The Legend of Popo & Izta: The Story Behind The Image Of The Warrior & The Maiden
You've seen the image, but do you know the story?
We've all seen the iconic image by Jose Helguera (on blankets, calendars, so many memes, the sides of buildings...) - a beplumed Aztec warrior carrying a beautiful maiden in his arms, behind them a tall white mountain.
That mountain is actually the still active volcano Popocatépetl, which means "Smoking Mountain" in Nahua. On a clear day in Mexico City, you can see the peaks of Popocatépetl and his beloved, the dormant volcano Iztaccíhuatl, "The White Lady," rising 17,000 feet above sea level on the southeast horizon.
This is the story of how these two volcanoes, one smoking, one sleeping, came to be.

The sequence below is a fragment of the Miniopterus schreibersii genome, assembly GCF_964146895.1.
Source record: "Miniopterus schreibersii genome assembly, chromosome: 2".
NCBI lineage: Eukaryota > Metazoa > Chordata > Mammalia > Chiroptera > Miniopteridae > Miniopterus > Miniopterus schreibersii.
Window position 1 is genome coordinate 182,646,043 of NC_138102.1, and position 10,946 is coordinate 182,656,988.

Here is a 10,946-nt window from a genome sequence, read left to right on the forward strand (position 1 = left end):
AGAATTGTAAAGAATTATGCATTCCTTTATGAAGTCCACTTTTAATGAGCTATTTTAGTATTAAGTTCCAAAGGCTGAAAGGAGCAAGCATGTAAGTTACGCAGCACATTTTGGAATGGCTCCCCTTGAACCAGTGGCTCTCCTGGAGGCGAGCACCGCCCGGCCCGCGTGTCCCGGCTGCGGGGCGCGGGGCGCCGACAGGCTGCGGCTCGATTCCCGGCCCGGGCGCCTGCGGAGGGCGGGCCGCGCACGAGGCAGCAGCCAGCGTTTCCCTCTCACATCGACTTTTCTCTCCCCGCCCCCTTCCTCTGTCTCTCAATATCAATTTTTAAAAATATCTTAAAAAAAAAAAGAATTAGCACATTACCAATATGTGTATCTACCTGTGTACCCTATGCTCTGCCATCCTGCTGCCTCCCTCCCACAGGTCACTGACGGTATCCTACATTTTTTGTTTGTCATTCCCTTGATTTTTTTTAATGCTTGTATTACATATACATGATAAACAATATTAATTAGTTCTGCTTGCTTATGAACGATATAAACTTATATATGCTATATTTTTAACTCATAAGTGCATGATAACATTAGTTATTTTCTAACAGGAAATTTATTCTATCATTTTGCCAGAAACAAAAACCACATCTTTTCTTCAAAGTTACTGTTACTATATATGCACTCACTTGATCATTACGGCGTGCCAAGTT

In pre-Hispanic times, when the Aztec empire ruled Mexico, a Tlaxcala warrior fell in love with his princess, a maiden of incredible beauty. His name was Popocatépetl, hers was Iztaccíhuatl; Popo and Izta for short.
When Popocatépetl asked Izta's father for her hand in marriage, he agreed, but only if Popo returned victorious from battling the Aztecs, with the heads of his enemies to prove it.
So Popocatépetl went off to war, promising to return.
After months of waiting, a rival of Popo's, in love with Izta himself, told the princess that her warrior would never return because he had died in battle. Heartbroken, Izta fell into deep despair.
When Popo finally did return carrying the heads his enemies, he found a corpse instead of bride: Izta had died of a broken heart.
Grief-stricken, Popo carried Izta's body to the mountains, where he laid her out and stood watch over her, day after day, night after night, until the snow covered them both and the gods took pity on them, transforming the tragic couple into the eternal peaks of Popo and Izta, the "Smoking Mountain" watching over the sleeping figure of the "White Lady," his love her smoldering for eternity.